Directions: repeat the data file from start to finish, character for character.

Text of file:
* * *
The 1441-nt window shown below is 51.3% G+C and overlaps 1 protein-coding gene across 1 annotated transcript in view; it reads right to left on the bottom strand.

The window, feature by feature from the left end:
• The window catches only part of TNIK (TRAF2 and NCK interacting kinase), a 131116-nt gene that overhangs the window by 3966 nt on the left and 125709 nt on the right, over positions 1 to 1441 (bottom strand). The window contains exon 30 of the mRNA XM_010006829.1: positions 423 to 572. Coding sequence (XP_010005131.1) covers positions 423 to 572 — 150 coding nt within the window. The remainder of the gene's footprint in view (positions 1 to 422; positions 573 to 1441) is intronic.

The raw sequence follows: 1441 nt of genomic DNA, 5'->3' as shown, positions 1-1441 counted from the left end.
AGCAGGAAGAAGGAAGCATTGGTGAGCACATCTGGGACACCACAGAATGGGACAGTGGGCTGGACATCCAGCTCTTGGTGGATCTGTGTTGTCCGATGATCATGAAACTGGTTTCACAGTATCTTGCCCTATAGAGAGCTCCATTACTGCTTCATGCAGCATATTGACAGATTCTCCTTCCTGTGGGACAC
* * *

The 1441-nt window shown below is 51.3% G+C and overlaps 1 protein-coding gene across 1 annotated transcript in view; it reads right to left on the bottom strand.

The window, feature by feature from the left end:
• The window catches only part of TNIK (TRAF2 and NCK interacting kinase), a 131116-nt gene that overhangs the window by 3966 nt on the left and 125709 nt on the right, over positions 1 to 1441 (bottom strand). The window contains exon 30 of the mRNA XM_010006829.1: positions 423 to 572. Coding sequence (XP_010005131.1) covers positions 423 to 572 — 150 coding nt within the window. The remainder of the gene's footprint in view (positions 1 to 422; positions 573 to 1441) is intronic.

The raw sequence follows: 1441 nt of genomic DNA, 5'->3' as shown, positions 1-1441 counted from the left end.
AGCAGGAAGAAGGAAGCATTGGTGAGCACATCTGGGACACCACAGAATGGGACAGTGGGCTGGACATCCAGCTCTTGGTGGATCTGTGTTGTCCGATGATCATGAAACTGGTTTCACAGTATCTTGCCCTATAGAGAGCTCCATTACTGCTTCATGCAGCATATTGACAGATTCTCCTTCCTGTGGGACAC